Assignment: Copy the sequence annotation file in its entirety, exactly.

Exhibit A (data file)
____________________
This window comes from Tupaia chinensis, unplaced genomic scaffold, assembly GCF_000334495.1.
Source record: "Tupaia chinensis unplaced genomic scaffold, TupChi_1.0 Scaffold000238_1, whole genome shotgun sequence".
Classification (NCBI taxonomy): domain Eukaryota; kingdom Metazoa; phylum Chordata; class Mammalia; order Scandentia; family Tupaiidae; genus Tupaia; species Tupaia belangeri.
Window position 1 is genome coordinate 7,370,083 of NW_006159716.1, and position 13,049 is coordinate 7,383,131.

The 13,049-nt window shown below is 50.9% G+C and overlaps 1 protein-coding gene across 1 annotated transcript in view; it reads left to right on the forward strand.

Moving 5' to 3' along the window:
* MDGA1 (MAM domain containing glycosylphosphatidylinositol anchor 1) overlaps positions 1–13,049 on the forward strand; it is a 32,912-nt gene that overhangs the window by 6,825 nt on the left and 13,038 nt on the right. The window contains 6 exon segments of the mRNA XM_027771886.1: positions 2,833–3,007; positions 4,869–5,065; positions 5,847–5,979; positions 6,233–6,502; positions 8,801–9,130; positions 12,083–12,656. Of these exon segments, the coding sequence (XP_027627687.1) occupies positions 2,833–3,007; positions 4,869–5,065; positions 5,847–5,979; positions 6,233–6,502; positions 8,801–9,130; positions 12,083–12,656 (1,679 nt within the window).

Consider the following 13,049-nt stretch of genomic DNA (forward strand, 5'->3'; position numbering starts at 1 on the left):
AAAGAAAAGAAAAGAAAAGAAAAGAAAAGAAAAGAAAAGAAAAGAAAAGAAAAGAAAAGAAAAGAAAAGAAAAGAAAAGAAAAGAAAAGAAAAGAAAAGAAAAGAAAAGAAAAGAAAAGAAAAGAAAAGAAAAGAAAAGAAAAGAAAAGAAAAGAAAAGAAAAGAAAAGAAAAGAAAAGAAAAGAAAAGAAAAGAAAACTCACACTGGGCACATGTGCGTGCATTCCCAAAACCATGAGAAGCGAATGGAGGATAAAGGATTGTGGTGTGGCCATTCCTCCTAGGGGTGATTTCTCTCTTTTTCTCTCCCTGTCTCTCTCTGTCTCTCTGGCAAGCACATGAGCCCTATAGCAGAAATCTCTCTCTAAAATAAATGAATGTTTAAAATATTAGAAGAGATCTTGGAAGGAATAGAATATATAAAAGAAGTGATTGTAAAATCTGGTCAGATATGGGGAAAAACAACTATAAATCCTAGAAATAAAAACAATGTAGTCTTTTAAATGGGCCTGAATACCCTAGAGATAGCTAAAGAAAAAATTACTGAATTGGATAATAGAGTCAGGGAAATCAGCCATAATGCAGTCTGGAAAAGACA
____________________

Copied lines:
This window comes from Tupaia chinensis, unplaced genomic scaffold, assembly GCF_000334495.1.
Source record: "Tupaia chinensis unplaced genomic scaffold, TupChi_1.0 Scaffold000238_1, whole genome shotgun sequence".
Classification (NCBI taxonomy): domain Eukaryota; kingdom Metazoa; phylum Chordata; class Mammalia; order Scandentia; family Tupaiidae; genus Tupaia; species Tupaia belangeri.
Window position 1 is genome coordinate 7,370,083 of NW_006159716.1, and position 13,049 is coordinate 7,383,131.

The 13,049-nt window shown below is 50.9% G+C and overlaps 1 protein-coding gene across 1 annotated transcript in view; it reads left to right on the forward strand.

Moving 5' to 3' along the window:
* MDGA1 (MAM domain containing glycosylphosphatidylinositol anchor 1) overlaps positions 1–13,049 on the forward strand; it is a 32,912-nt gene that overhangs the window by 6,825 nt on the left and 13,038 nt on the right. The window contains 6 exon segments of the mRNA XM_027771886.1: positions 2,833–3,007; positions 4,869–5,065; positions 5,847–5,979; positions 6,233–6,502; positions 8,801–9,130; positions 12,083–12,656. Of these exon segments, the coding sequence (XP_027627687.1) occupies positions 2,833–3,007; positions 4,869–5,065; positions 5,847–5,979; positions 6,233–6,502; positions 8,801–9,130; positions 12,083–12,656 (1,679 nt within the window).

Consider the following 13,049-nt stretch of genomic DNA (forward strand, 5'->3'; position numbering starts at 1 on the left):
AAAGAAAAGAAAAGAAAAGAAAAGAAAAGAAAAGAAAAGAAAAGAAAAGAAAAGAAAAGAAAAGAAAAGAAAAGAAAAGAAAAGAAAAGAAAAGAAAAGAAAAGAAAAGAAAAGAAAAGAAAAGAAAAGAAAAGAAAAGAAAAGAAAAGAAAAGAAAAGAAAAGAAAAGAAAAGAAAAGAAAAGAAAAGAAAAGAAAACTCACACTGGGCACATGTGCGTGCATTCCCAAAACCATGAGAAGCGAATGGAGGATAAAGGATTGTGGTGTGGCCATTCCTCCTAGGGGTGATTTCTCTCTTTTTCTCTCCCTGTCTCTCTCTGTCTCTCTGGCAAGCACATGAGCCCTATAGCAGAAATCTCTCTCTAAAATAAATGAATGTTTAAAATATTAGAAGAGATCTTGGAAGGAATAGAATATATAAAAGAAGTGATTGTAAAATCTGGTCAGATATGGGGAAAAACAACTATAAATCCTAGAAATAAAAACAATGTAGTCTTTTAAATGGGCCTGAATACCCTAGAGATAGCTAAAGAAAAAATTACTGAATTGGATAATAGAGTCAGGGAAATCAGCCATAATGCAGTCTGGAAAAGACA